Munich Secession

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Poster by Secession member Franz von Stuck for the VII International Art Exhibition in Munich, 1897

The Munich Secession is an association of visual artists that was formed in 1892 as a spin-off from the Munich Artists' Cooperative in order to defend itself against the paternalism of the state art industry and its conservative exhibition policy, as well as the traditional founding period, which was shaped by the Munich painter prince Franz von Lenbach . It acted as an artists' cooperative, serving economic interests and promoting social contacts, but also pursued its own artistic goals, such as striving for the further development of historicism . In 1901 the artist group Phalanx emerged from the Munich Secession , and in 1913 the Munich New Secession split off.

In the course of the "cultural cleansing" during the National Socialist era , the Munich Secession was dissolved in 1938, but resumed its activities in 1946 after the Second World War . In 1992 the association celebrated its 100th anniversary.


At the end of the 19th century there were more visual artists living in Munich than in the imperial cities of Vienna and Berlin combined. However, Munich art was dominated by the conservative attitude of the state art industry and the Munich artists' association and shaped by the artistic models of the "painter prince" of the founding period, Franz von Lenbach . The art policy of the Bavarian Prince Regent Luitpold and the art foundation he founded in 1891 promoted the leading role of the traditional genre of history painting , which was anchored in historicism and was often used as a carrier of national and nationalistic content. On the one hand a high artistic level has been reached, as the Munich school was famous, but on the other hand, new directions of import and Expressionism of plein air painting or Symbolism met with little open-mindedness.

In 1888 the Munich artists' cooperative organized an art exhibition in the Munich Glass Palace , at which the Munich artists suffered major financial failures, which led to bitter debates. A style dispute arose among them, which was accompanied by great public interest and in which even the State Ministry intervened.

To counteract this situation, a group of artists from the naturalistic school founded the Munich Secession in 1892 in the run-up to the Chicago World's Fair. They separated from the Munich artists' cooperative and demanded a change in the understanding of art, whereby the artists were given the right to self-determination. For the first time, they were able to work directly in public.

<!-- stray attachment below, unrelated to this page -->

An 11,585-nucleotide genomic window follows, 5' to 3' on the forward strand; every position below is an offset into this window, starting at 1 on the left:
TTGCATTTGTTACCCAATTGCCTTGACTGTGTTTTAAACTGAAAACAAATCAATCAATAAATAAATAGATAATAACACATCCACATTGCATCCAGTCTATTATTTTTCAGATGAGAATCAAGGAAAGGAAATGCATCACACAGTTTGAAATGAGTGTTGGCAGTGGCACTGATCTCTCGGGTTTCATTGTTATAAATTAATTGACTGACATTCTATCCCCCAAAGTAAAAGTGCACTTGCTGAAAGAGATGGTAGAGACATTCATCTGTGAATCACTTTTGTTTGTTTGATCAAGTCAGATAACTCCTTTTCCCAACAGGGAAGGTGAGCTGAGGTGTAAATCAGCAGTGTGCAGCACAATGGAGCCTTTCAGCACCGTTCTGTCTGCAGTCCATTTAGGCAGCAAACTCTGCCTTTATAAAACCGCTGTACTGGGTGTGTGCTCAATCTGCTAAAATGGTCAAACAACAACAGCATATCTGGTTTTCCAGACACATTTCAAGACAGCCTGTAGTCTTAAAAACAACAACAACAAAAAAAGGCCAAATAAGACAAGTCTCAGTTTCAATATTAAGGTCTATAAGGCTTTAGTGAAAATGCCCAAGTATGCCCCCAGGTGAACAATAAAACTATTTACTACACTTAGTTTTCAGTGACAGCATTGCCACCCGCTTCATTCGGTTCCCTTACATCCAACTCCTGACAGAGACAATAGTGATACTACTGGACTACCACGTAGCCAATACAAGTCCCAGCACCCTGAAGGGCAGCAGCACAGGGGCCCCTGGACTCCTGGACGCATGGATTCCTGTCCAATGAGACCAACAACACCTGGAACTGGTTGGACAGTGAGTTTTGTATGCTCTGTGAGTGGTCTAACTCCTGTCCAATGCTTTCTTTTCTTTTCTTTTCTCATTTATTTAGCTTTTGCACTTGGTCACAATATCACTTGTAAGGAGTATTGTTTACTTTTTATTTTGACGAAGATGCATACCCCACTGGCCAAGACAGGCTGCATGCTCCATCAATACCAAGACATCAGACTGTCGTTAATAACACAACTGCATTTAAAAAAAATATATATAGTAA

"You should see art at our exhibitions and every talent, whether older or newer, whose works do credit to Munich, should be able to flourish."

In this demand of their memorandum formulated in 1892, the artists demonstrated their art-political claim: the renunciation of outdated art principles and the conservative conception of art.

Members of the Secession founded the Association of the XI and the Free Association of the XXIV in 1892 . These groups were later mainly from Berlin and active on behalf of German Impressionism .


On April 4, 1892, 96 members who had left the Munich Artists' Cooperative (MKG) founded the Verein bildender Künstler München e. V. , which after a few months changed its name to the Association of Visual Artists Munich Secession e. V. and soon became popular under the short form Secession .

With the decision to break new ground beyond the established art business, the Secession significantly prepared the path to modern art.

The founding members include Max Liebermann , Franz von Stuck , Hugo von Habermann , Reinhold Lepsius , Rudolf Maison , Wilhelm Trübner , Lovis Corinth , Walter Leistikow , Peter Behrens , Hans Olde , Anton von Stadler , Josef Block , Adolf Brütt , Ludwig Dill . Bruno Piglhein was elected as the first president and Paul Hoecker as the first secretary .

In its founding phase, the Secession was funded and financially supported mainly by the art collector and publisher of the youth , Georg Hirth , the socialist leader Georg von Vollmar and Count von Toerring-Jettenbach .

In the same year, by the way, another group of artists left the MKG and founded the Luitpold Group ; In 1899 another separatist artists' association was formed under the name Gruppe G, which shortly thereafter renamed itself to Scholle , and in 1913 the Munich New Secession was founded .


The name is derived from the Latin term secessio for separation, splitting off and should underline the turning away from the dominant traditional art business.